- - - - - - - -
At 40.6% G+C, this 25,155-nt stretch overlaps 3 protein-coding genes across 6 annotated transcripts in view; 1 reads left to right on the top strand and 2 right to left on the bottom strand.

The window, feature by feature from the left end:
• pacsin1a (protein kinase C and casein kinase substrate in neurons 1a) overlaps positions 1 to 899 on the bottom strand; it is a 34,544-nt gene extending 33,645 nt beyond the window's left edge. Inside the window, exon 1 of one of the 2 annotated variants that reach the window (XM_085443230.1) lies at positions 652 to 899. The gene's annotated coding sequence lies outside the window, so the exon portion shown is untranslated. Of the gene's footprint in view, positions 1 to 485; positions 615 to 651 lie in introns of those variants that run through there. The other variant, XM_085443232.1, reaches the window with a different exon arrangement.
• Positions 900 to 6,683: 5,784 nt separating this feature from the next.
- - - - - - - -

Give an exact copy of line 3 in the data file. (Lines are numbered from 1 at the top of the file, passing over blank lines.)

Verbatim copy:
• pacsin1a (protein kinase C and casein kinase substrate in neurons 1a) overlaps positions 1 to 899 on the bottom strand; it is a 34,544-nt gene extending 33,645 nt beyond the window's left edge. Inside the window, exon 1 of one of the 2 annotated variants that reach the window (XM_085443230.1) lies at positions 652 to 899. The gene's annotated coding sequence lies outside the window, so the exon portion shown is untranslated. Of the gene's footprint in view, positions 1 to 485; positions 615 to 651 lie in introns of those variants that run through there. The other variant, XM_085443232.1, reaches the window with a different exon arrangement.